The present political crisis has been discussed to death in the press, and before it was curbed, in the electronic media. However, its governance related repercussions still need to be analysed. The process of trying to legitimise “constitutional deviation” is more destructive of the institutions of governance that affect the lives of common citizens, than “constitutional deviation” itself. This is because the only tools available for legitimising the usurpation of power are lies, deceit, coercion, buying and selling of loyalties and the support of turncoats, opportunists and sycophants, in short all those who have no interest in the well-being of society. So how can anything vaguely ethical or beneficial for society emerge from or survive such an onslaught?

The search for legitimacy also leads to manipulating existing governance institutions, ostensibly for getting rid of corruption. However, the real reason is to curtail their autonomy and make them subservient to the illegitimate power structure. As a result, they become ineffective. For the same reasons new governance systems are created which have nothing to do with the real needs of society or with existing social and political relationships. These institutions are not created through a normal process of rules and regulations and so their only loyalty is to those who have usurped power. As such, these institutions do not take root, their continuity is always questioned, and by their very nurture, seeped in their origins, they promote corruption and nepotism. This has been the story of Ayubâ’s basic democracy, Zia’s Majlis-e-Shoora and education and legal “reforms”, and more recently of Musharraf devolution plan.

The search for legitimacy is also sought through the development of high profile projects unrelated to the needs of the people and to building grand monuments that serve no purpose. All the previous generals who have usurped power have indulged in promoting grandeur as an alternative to genuine progress. False propaganda, which even becomes farcical at times, is promoted and if one reads between the lines, it is not even believed by the sycophants to those in power. The present ruling eliteâ’s thesis that Pakistan is rich and prosperous because of the number of cars and mobile phones that have been purchased, is a case in point. That education and health systems have collapsed and people have no access to housing does not seem to matter. This tendency to fabricate increases as the failure to legitimise usurpation increases with time, and ultimately it is only the ruler and his court who believe in it. The ineffectiveness and corruption of the institutions of governance on the one hand and the disbelief of people in what the state says on the other, promotes opportunism, cynicism and/or alienation at all levels in society.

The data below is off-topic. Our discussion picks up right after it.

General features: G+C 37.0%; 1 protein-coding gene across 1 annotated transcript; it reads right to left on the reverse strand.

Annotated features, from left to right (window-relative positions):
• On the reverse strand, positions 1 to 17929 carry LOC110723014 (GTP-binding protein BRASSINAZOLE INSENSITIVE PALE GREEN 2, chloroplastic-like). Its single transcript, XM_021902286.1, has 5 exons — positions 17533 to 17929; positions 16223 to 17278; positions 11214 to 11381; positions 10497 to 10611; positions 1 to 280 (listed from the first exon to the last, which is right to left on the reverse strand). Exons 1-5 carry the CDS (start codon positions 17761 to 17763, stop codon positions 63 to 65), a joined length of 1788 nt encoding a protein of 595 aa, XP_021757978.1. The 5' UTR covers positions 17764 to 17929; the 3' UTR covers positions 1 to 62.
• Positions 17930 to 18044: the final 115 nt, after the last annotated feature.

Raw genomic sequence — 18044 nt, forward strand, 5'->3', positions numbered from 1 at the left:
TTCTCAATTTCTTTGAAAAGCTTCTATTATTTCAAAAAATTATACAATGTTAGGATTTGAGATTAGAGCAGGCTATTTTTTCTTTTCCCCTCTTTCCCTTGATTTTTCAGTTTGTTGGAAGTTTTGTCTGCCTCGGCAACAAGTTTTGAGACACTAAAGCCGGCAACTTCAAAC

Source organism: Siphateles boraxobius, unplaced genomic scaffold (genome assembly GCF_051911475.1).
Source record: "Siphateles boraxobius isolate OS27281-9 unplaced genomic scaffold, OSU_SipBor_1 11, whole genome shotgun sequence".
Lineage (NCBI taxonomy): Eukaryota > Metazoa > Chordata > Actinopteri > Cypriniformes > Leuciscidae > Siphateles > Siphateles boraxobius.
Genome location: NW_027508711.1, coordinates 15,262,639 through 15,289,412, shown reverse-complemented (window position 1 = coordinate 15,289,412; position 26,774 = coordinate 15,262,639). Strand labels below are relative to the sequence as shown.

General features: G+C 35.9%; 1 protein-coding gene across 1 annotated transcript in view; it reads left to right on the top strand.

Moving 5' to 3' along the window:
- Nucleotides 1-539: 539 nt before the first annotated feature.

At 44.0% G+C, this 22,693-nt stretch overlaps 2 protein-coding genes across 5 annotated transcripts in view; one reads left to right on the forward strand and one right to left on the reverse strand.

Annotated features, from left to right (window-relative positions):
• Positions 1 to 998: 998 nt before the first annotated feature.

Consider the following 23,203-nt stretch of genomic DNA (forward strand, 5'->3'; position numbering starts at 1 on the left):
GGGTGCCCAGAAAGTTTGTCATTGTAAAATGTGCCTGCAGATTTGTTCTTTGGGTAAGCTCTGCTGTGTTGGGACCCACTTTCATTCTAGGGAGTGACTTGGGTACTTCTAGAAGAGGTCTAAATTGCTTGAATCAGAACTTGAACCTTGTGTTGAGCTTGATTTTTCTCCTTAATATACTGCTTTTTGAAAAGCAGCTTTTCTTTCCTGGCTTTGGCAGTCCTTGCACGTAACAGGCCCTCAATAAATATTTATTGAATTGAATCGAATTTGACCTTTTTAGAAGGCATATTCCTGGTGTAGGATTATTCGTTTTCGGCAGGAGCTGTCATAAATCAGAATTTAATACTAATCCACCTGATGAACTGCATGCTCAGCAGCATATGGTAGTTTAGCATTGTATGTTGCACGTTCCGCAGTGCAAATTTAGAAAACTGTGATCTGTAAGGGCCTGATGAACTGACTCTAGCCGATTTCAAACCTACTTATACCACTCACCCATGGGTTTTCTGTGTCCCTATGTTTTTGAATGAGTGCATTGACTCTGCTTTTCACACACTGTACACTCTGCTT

The greatest damage of “constitutional deviation” however, is that it suspends all consensus making mechanisms and reduces all political activity to a one-point agenda for the restoration of democracy in which there is no place for discussion on development and progress. This has a fourfold effect. One, it fragments society to the extent that centrifugal forces set in and keep increasing in geometric progression with the passage of time; two, that by suspending the political process, a new political leadership does not emerge and people have to turn to their clan, tribal or ethnic organisations for support to the extent of solving their personal and property disputes and intervening in their dealings with state organisations; three, in the absence of a dialogue between different points of view inappropriate and often disastrous policy decisions are taken; and four, since maintaining power through illegitimate means becomes a priority, a ruthless game of divide and rule takes prescidence over all other things. We have seen all this happen in our last eight year period of “deviation.”

In the case of Pakistan, the propaganda justifying “constitutional deviation” has in the last sixty years, constantly used the excuse of “Pakistan is in danger.” The major repercussion of this process is the disconnect between the rulers and the ruled and the depoliticisation of the elite, who for their own vested interests see no option but to side with the rulers. It also leads in our case to a questioning, often irrationally, of the viability of our state and its origins, especially by the better educated of our younger generation.

Given the serious repercussions of “constitutional deviation” on the institutions of governance, among other issues, it is necessary that it should never happen again. The proposed elections in the present circumstances in Pakistan, are in themselves a constitutional deviation. As many commentators have said, they will not solve

Pakistan’s constitutional crisis and will not bring about stability, legitimacy or reform. They will only make the crisis fester longer and lead subsequently to further fragmentation of society. The main victims of this will be the people of Pakistan who will increasingly have to seek illegal means or the support of self-servicing patronage to solve their problems and the problems of the settlements in which they live. Therefore, it is in the larger interests of the political parties, to not only boycott these elections but to come together to promote and struggle for a future election process that guarantees a proper election and hence a future legitimate set-up. The million dollar question is, why are they not doing this? Perhaps in the answer to this question lies the real political crisis in Pakistan.